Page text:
Japan election: Expected Abe gamble likely to pull off a win – Short JPY bias intact until 22 Oct

Japan election: Expected Abe gamble likely to pull off a win – Short JPY bias intact until 22 Oct​

  • Strategy implications: Expectations for snap elections had already begun to be priced-in since early September, but there is still room to run the short-JPY trade. Expect further JPY weakness through 22 October (target: 114-115 to USD) insofar as polls reinforce expectations of a wider (68%+) LDP parliamentary mandate. The recent bout of global equity-driven risk aversion may offer an entry opportunity to initiate below 200dma (111.50). Take profit prior to elections. Weak-JPY expectations are also anchored by a tactical bullish USD bias and unchanged BOJ policy (now that minutes are out of the way, with no major changes). North Korea can’t be ignored but its impact on JPY may be more ambiguous than in the past: Whilst DPRK provocation is bullish-JPY, markets are now less sensitive than 2mths ago (hence higher bar now to significantly impact markets) yet persistent nervousness around North Korea is likely indirectly to be a positive for Abe continuity (bearish-JPY). Instead, I would focus on the following key risks to a weak-JPY view: 1/ LDP lead is chipped away by Ms. Koike or a potential unified opposition (watch polling data), 2/ Any signs of LDP infighting, 3/ Abenomics confidence/credibility are tested on either monetary/fiscal policy fronts (e.g. resistance to another VAT hike via consumption/wage concerns, opposition intensifies on BOJ market distortions) and 4/ If external global risk aversion (via extended global equity sell-off) intensifies and spurs yen short-covering (risk is heightened by current/longstanding consensus short JPY positioning).

  • What’s new?: PM Shinzo Abe announced today (25 Sep-17) that he would dissolve parliament later this week, framing the election as a vote (“test of confidence”) on two key issues: 1/ Hard-line stance on North Korea and 2/ Plans to use a VAT hike to fund an $18bn-stimulus package. A Nikkei poll (25 Sep-17) showed Abe’s LDP received 44% support vs DP (8%) and upstart Tokyo Gov. Koike-led group (8%). A Kyodo poll (24 Sep-17) showed LDP with 3:1 margin vs closest opposition rival, though 42% are undecided.

  • What’s next?: Most expect voting will be set for 22 Oct. It is unclear how important constitutional reform would play during the campaign but there is widespread acknowledgement that Japan must beef up its defences over the medium-term, which is positive for Abe's agenda. Polls (Gnews) suggest Abe’s LDP will expand on its two-thirds parliamentary majority; anything but would be a disappointment and could prompt the LDP to oust him in a party leadership vote next year. Some LDP party members have recently questioned the urgency to hold snap elections one year before the term expires.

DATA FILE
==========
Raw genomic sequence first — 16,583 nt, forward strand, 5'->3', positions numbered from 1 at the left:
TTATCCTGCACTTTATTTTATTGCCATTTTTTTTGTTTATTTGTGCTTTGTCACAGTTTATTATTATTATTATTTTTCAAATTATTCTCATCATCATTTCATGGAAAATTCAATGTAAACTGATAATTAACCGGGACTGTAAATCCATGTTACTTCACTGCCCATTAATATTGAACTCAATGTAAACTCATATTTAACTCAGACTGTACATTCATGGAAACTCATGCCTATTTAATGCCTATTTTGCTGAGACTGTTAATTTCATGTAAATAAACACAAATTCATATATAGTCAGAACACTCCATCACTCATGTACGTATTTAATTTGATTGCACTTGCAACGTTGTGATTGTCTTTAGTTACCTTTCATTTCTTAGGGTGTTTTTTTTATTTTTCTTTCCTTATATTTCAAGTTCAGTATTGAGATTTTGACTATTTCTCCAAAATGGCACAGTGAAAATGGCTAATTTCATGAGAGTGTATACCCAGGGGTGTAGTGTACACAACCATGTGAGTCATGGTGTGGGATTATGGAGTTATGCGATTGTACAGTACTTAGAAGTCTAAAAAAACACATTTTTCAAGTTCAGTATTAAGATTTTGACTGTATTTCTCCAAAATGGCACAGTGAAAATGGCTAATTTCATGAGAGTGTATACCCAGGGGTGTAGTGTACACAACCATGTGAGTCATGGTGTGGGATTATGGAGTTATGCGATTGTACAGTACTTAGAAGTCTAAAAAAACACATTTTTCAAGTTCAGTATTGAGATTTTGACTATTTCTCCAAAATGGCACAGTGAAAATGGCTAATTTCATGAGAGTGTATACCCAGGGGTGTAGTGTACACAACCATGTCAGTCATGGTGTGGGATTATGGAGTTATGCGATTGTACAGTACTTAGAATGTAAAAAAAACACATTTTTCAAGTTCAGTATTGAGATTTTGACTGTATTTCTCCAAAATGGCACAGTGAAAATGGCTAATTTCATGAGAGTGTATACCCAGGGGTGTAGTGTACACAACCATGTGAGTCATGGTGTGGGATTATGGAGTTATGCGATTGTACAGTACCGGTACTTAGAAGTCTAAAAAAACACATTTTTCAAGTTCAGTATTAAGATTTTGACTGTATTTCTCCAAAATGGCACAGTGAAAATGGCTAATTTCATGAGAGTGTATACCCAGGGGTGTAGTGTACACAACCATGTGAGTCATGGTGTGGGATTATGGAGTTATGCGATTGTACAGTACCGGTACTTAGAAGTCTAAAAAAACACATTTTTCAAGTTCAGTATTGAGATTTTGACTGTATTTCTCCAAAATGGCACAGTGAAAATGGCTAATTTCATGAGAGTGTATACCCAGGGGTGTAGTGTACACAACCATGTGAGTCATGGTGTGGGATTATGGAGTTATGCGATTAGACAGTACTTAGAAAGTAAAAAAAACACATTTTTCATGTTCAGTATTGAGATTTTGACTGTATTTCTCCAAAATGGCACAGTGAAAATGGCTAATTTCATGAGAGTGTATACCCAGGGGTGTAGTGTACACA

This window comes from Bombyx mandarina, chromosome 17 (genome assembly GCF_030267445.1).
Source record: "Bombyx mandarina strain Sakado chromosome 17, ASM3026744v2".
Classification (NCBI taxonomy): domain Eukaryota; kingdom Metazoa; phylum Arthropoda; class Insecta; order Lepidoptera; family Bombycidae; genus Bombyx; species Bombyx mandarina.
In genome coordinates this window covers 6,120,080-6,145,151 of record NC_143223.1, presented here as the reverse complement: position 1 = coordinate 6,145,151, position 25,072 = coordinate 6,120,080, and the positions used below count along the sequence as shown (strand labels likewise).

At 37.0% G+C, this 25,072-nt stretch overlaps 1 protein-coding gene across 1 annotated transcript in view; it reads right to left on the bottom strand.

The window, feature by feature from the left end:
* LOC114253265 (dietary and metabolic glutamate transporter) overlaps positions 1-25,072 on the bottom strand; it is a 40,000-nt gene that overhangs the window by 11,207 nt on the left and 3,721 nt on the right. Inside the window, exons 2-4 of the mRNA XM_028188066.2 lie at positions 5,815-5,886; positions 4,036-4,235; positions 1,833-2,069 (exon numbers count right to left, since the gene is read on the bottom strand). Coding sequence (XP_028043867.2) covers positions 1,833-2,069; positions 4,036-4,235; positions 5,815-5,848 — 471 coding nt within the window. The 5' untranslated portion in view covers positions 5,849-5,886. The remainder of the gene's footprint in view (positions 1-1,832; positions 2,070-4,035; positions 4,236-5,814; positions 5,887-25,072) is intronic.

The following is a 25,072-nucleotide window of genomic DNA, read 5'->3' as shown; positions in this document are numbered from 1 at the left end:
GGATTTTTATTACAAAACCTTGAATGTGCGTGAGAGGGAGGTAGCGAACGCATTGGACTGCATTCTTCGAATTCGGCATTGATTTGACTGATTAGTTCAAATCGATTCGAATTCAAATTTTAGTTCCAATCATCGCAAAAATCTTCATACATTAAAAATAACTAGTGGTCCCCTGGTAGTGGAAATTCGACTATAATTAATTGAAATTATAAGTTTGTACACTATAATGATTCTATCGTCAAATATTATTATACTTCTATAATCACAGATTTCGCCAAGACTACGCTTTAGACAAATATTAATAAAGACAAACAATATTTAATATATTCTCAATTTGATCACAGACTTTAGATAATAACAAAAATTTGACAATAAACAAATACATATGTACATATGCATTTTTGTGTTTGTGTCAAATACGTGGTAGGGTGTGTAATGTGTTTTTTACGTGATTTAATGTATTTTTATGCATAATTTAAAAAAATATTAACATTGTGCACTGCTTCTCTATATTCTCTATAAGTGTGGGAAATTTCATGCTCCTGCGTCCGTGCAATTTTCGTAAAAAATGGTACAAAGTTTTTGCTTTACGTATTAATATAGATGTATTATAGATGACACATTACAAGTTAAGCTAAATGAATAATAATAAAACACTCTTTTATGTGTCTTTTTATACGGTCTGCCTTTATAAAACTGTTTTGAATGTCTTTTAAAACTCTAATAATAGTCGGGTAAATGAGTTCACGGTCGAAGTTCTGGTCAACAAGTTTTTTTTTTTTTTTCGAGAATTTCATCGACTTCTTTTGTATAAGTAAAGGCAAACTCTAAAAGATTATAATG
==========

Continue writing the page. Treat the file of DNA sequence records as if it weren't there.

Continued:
• What’s the context?: Abe’s expected snap election is capitalizing on a rebound in his popularity since it sank to a multi-year low earlier this year – largely due to conflicts-of-interest scandals – and manifested itself in losses in the Tokyo elections (Jul-17). The rebound is attributable to a strong stance vs Pyongyang as well as ongoing steady improvement in the economy. Abe’s LDP controls two-thirds of the parliament (323 or 68% of 475-seat LH, including 35 seats from coalition partner Komeito – though total LH seats are expected to be cut to 465 in the next election as part of a reform aimed at reducing the weight currently given to rural votes). The opposition DP is weakened by infighting but Tokyo Gov. Yuriko Koike (Wiki, Gnews) said she would lead an alternative political group called “Party of Hope” that is expected to run on ‘good governance’ theme of empowering women, improving transparency, reducing the number of lawmakers/their wages. Within the LDP, Abe’s main challengers include Shigeru Ishiba (lost to Abe in 2012, Wiki), Fumio Kishida (LDP policy chief, Wiki) and Internal Affairs Min. Seiko Noda (Wiki).

  • Reference: “Abe approval ratings” (Gnews), "Yuriko Koike" (Gnews)

  • Visuals:

#japan #jpy

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